July 30, 2009
Don't buy duty-free in Bangkok! That's the message coming from dozens of tourists arrested in the Bangkok Airport for shoplifting, and then detained until they pay thousands of dollars for their release.
Here's how the scam works. You're at the Bangkok airport after your vacation in Thailand. After browsing through stores in the duty-free zone, a policeman approaches you. He informs you that some items are "missing" from a store, and that a security camera fingered you as the culprit. He asks to search your bags.
Naturally, he finds nothing, but he still removes you from your departure gate and escorts you to the airport police station. That's when things get really interesting.
According to several reports I've read, the pattern is roughly the same. First, the police confiscate your passport. Next, they interrogate you in Thai, interspersed with occasional phrases in broken English. Then you're thrown into a hot, filthy jail cell at the airport.
By now, you've missed your departure flight. You spend the night in the jail cell, wondering what you've done wrong.
In the morning, the police inform you that they will provide an interpreter for you to assist you. And at this point, it becomes clear that you're being subjected to nothing more than an old-fashioned shakedown.
The interpreter tells you that the charges against you are very serious. However, by paying a fee of $10,000-$15,000, you can avoid prosecution. If you don't pay, however, you will be transferred to the notorious Bangkwang prison, located on the outskirts of Bangkok. Your interpreter helpfully notes that all prisoners must wear leg irons for the first three months of their sentences.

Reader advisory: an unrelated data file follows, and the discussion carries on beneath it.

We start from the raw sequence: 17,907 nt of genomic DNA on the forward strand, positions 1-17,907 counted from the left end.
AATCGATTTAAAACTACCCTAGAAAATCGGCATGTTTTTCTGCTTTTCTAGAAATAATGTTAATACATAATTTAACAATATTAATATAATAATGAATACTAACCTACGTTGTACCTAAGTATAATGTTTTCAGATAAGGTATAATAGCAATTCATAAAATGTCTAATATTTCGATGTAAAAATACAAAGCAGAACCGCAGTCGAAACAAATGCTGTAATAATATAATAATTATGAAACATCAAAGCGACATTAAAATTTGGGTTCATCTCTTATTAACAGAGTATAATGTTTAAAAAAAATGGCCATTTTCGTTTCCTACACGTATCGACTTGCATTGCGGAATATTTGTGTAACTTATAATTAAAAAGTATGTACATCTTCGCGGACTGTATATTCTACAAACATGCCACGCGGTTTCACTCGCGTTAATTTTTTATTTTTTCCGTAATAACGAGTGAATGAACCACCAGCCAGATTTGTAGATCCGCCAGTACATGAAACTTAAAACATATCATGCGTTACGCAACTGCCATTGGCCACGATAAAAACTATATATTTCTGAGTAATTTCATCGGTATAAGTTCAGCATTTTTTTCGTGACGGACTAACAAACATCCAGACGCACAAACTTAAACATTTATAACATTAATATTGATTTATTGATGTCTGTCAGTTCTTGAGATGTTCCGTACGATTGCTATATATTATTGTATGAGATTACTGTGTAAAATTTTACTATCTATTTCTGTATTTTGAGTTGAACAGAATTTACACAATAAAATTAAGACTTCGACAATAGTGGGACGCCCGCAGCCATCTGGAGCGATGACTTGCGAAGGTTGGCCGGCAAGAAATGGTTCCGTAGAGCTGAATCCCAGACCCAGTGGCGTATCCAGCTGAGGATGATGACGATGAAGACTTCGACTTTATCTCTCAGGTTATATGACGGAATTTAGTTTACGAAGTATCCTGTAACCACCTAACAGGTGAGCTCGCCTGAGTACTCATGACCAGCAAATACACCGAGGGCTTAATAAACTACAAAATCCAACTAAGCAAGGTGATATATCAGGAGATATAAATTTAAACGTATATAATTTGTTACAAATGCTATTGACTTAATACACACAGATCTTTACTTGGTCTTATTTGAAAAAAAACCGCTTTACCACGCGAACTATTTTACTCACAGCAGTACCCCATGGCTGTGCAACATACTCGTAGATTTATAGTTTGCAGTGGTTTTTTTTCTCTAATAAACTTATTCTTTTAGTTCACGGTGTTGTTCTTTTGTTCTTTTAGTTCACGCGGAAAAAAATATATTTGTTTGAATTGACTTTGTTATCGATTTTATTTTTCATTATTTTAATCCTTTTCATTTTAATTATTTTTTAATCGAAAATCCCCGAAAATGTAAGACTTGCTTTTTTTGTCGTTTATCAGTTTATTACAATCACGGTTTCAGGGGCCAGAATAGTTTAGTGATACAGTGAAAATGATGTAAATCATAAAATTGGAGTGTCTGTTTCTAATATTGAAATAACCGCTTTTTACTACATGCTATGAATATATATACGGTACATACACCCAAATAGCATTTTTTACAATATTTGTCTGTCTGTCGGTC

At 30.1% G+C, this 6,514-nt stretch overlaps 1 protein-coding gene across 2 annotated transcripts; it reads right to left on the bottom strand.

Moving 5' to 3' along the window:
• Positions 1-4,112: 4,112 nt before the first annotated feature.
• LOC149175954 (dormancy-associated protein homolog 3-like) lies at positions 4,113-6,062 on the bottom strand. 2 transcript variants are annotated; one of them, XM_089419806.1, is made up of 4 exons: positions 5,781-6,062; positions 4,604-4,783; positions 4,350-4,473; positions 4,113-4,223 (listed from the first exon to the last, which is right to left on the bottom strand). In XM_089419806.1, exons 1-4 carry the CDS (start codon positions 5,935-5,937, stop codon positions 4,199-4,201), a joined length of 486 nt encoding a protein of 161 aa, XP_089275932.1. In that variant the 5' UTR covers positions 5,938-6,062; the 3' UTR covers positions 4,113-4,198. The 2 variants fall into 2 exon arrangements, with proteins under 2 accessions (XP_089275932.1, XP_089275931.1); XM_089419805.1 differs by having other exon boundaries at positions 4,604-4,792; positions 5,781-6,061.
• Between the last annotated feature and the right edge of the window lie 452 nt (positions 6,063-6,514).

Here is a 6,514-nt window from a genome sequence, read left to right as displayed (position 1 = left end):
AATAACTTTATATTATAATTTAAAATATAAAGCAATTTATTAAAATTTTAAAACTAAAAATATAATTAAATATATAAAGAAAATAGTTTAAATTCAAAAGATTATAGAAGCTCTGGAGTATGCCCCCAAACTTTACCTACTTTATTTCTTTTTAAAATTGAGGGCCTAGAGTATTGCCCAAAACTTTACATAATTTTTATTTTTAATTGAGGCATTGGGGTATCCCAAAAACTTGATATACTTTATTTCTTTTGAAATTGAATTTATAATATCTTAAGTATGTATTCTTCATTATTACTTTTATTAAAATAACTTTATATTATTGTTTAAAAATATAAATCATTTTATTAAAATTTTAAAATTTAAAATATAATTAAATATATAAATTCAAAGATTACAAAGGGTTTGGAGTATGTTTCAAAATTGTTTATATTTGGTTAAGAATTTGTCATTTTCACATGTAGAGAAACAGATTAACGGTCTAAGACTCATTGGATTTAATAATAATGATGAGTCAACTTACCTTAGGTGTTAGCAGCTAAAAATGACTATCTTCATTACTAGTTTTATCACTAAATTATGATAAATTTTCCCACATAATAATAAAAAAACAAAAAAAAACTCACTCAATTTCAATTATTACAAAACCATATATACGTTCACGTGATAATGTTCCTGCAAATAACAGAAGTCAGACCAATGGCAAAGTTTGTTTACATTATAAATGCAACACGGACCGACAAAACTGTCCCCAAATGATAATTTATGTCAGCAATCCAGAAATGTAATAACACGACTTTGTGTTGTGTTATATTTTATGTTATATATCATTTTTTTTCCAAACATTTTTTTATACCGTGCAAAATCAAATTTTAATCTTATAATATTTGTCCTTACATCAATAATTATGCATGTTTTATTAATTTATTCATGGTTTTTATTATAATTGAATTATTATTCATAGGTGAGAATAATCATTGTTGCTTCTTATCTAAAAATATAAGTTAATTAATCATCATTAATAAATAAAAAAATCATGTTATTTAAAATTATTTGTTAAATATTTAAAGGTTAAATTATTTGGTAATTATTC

Can't come up with the full amount? Don't worry—the fine may be negotiable. Your interpreter will take you to an ATM, and ask you to withdraw all the money you can from your account. If it's deemed sufficient--$5,000 is usually sufficient—you'll at least avoid Bangkwang. Instead, police will transfer you to a roach-infested hotel and warn you not to contact a lawyer or contact your embassy.
At this point, some victims of the scam—called the "zig-zag" by locals—manage to sneak out and contact their embassy, or hire a local attorney. But in virtually all cases, you're not permitted to leave Thailand until you come up with the remainder of the money the interpreter demands. If you don't, you risk transfer to Bangkwang.
I've also heard reports of similar scams in Cambodia, and given the "success" of the Thai scheme in raising money for extortionists in cahoots with local authorities, I wouldn't be surprised if it spreads to other countries as well.
Of course, most tourists visit Thailand without incident. But if you go, once you clear immigration upon your departure, go directly to your departure gate. Definitely don't shop in the duty-free area!